The Galaxy Centauri system (Galvanize Therapeutics) follows a different approach. Its generator enables conventional RFA catheters to deliver PFA, thus allowing for focal tip PFA. The system is compatible with three different ablation catheters from three major manufacturers, therefore allowing electrophysiologists to deliver PFA through catheters they are already accustomed to. Studies focusing on the safety and efficacy of this system are currently enrolling patients or have recently finished enrolment (NCT04523545).
The VARIPULSE catheter (Biosense Webster) is a circular catheter with an adjustable size that is designed to deliver PFA at the PV ostia. Results of the inspIRE study gathering data on its safety and efficacy are expected soon (NCT04524364).
The Affera system (Medtronic) provides a hybrid RFA/PFA catheter. The 9-mm lattice-tip catheter can be toggled between delivering PFA and RFA and can be visualised in an electroanatomical mapping system. Data on successful PVI, as well as left atrial linear ablation, using this system have already been published.11
Pulsed Field Ablation in Atrial Fibrillation
In the first studies, general anaesthesia with neuromuscular blocking agents was a necessity because of the use of monophasic PFA.12 Skeletal muscle activation would have otherwise led to extensive motion of the patients. The switch to biphasic PFA led to the possibility of procedures under conscious sedation without neuromuscular blocking agents. Initial studies were designed to allow continuous changes of the ablation settings to determine the optimal pulsed field waveform protocols.9
Following the optimisation of the waveform, the 5S study (Safe and Simple Single Shot pulmonary vein isolation with pulsed field ablation using Sedation) focused on streamlining of the procedure. All procedures were performed with a single transseptal sheath. Additionally, one decapolar diagnostic catheter was placed in the coronary sinus for the transseptal puncture and was repositioned to the right ventricle during the ablation for backup pacing in case of bradycardia. During the first 25 procedures (validation phase), a circular mapping catheter was inserted to confirm PVI through acquisition of PV electrograms before and after the ablation. Interestingly, this always confirmed the mapping findings of the FARAWAVE catheter. Therefore, the catheter exchanges and re-mapping using the standard circular mapping catheter was omitted from the workflow in the following 166 procedures (streamline phase). All procedures were performed under deep sedation without general anaesthesia. During the initial validation phase, the procedure time was 46 ± 14 minutes. This decreased to 38 ± 14 minutes during the streamlining phase.13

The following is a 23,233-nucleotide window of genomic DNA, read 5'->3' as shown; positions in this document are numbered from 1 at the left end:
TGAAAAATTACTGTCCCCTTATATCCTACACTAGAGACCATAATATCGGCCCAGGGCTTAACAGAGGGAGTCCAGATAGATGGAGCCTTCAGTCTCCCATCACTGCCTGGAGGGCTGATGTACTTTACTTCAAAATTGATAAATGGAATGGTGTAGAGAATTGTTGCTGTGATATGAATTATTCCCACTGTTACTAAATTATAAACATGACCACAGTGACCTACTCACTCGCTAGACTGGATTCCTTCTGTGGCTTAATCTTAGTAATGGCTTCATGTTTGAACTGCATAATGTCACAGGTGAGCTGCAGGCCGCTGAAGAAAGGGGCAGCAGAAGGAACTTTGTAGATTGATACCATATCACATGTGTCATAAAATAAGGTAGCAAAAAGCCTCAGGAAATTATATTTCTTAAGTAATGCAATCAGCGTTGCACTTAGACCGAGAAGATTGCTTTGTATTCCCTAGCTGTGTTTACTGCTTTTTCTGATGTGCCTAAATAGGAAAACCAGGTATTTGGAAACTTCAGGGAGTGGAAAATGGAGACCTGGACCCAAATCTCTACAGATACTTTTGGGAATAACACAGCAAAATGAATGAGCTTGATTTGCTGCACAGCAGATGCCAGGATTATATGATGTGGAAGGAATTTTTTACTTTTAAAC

Acute Procedural Data
Feasibility of PVI using the FARAPULSE ablation system in paroxysmal AF was shown in 2019 in the two first-in-human trials: IMPULSE and PEFCAT.9 The procedural endpoint was defined as PVI. In a total of 81 patients, all PVs were successfully isolated using PFA with a mean procedure time of 92.2 ± 27.4 minutes including a 20-minute waiting period. Study protocols mandated electroanatomical voltage mapping of the left atrium and the PVs during the index procedure after PVI. In 2021, Reddy et al. published additional data on PFA in paroxysmal AF, now including the PEFCAT II trial added to IMPULSE and PEFCAT. In a total of 121 patients, acute PVI was achieved in 100% of patients.14
Following these initial studies of the role of PFA in paroxysmal AF, the use of the technology was extended to persistent AF. The PersAFOne study included 25 patients with a median age of 67 years (IQR 60–70 years). Acute PVI was successfully obtained in 100% of patients. Importantly, the ablation strategy was extended by successful left atrial posterior wall isolation, which will be discussed in a later section of this review. The additional ablation accounted for a longer procedure time of 125 minutes (IQR 108–166 minutes), including a waiting period of 20 minutes.15